Let dinosaurs, as New Yorker doomsayer Elizabeth Kolbert recently noted, stand for a child’s first scientific notion: the extinction of a species. Or, as any geek who grew up to be a parent (like me) will firmly contend, let them stand for the idea of wondrous possibility: If such things existed, maybe they can again. What I do know is that either of these approaches to making a movie about prehistoric monsters would please kids and the rest of us, much more than this pandering, goo-goo baby attempt at humanizing something that is extremely distinctive from us.
So what they have children? And so what they fall in love at mating time just like we do? That doesn’t mean we should give them little inane voices that spout catchphrases and clichés from this generation’s hack cartoon writers’ worn-out box of poop and fart jokes. Every dinosaur movie for kids ever made — from The Land Before Time to Disney’s terrifically bad Dinosaurs — has fallen into this same anthropomorphizing trap. If you need a human perspective, it would be far better to magically introduce a human back in time than to transform lumbering, elegant creatures into models of pop-culture humanity. But how do we go back in time? We call that moviemaking, folks.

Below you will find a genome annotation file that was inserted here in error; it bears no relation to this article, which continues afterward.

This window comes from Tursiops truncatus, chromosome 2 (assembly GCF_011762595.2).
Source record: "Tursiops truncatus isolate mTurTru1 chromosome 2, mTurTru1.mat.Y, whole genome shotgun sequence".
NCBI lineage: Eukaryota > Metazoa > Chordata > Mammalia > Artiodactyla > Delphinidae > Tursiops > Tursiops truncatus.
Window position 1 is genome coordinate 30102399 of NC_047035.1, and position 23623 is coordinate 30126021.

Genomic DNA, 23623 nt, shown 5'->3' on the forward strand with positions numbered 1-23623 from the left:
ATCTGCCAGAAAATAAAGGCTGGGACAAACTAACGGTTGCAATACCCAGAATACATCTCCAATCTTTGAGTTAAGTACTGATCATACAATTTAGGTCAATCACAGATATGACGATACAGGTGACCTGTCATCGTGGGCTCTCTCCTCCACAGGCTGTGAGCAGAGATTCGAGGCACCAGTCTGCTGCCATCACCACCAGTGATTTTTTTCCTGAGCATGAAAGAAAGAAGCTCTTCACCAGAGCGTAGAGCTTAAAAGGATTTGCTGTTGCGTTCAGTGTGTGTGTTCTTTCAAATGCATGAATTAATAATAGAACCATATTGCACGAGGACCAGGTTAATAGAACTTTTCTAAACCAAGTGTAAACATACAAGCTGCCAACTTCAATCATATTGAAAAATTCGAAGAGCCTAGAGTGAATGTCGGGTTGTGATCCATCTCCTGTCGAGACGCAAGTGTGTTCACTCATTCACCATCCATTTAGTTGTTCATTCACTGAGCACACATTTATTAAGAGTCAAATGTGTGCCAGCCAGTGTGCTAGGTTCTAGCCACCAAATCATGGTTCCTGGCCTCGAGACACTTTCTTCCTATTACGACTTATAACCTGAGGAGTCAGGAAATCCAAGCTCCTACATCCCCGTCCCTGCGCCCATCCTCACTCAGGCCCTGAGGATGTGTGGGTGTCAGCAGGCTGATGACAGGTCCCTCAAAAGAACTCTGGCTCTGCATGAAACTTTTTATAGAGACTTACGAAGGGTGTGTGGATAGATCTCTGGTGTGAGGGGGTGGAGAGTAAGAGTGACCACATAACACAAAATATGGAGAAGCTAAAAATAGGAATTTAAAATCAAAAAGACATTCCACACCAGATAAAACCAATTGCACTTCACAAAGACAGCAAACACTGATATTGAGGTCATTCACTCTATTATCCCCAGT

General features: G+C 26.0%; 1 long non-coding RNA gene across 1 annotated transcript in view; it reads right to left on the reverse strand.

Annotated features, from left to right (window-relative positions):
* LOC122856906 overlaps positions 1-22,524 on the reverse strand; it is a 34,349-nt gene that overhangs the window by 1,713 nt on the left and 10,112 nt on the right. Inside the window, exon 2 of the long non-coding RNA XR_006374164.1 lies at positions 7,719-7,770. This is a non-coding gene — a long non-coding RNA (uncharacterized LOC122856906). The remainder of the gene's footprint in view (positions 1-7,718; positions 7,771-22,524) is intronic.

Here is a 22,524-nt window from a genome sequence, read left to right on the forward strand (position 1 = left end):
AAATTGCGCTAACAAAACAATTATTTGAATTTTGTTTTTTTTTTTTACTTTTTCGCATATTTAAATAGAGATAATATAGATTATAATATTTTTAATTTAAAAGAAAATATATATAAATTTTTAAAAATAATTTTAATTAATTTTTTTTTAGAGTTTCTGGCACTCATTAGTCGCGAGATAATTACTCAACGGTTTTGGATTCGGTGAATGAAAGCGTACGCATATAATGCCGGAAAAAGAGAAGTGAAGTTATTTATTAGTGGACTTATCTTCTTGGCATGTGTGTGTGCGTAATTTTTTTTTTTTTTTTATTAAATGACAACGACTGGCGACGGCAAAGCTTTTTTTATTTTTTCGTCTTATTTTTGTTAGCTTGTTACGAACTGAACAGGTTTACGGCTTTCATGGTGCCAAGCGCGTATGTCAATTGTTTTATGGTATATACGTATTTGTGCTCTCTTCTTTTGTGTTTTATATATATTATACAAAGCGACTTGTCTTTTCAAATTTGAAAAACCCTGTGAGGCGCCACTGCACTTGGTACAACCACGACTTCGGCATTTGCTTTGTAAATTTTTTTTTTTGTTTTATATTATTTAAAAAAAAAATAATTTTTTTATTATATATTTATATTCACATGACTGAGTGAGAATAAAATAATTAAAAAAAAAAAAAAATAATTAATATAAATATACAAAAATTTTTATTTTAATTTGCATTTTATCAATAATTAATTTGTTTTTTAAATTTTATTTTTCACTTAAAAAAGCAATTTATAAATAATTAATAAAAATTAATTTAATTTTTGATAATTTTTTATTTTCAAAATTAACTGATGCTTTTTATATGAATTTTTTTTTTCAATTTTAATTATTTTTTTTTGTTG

The Walking with Dinosaurs film feels like it was originally meant to be educational, but then got a voice-over slapped on it, adding insult to the inanity of the project. The gold standard for dinos in kids movies is still the prehistory portion of Disney’s Fantasia, set to the music of Stravinsky. There we were frightened, awed, and enrapt by magnificent creatures on the edge of the void. It was more than a cautionary tale; it was beautiful. This kind of shameless trivialization makes the whole of the infinite past seem like a joke. Even Godzilla movies get the glory and the terror better than something as halfhearted and dumbed-up as this.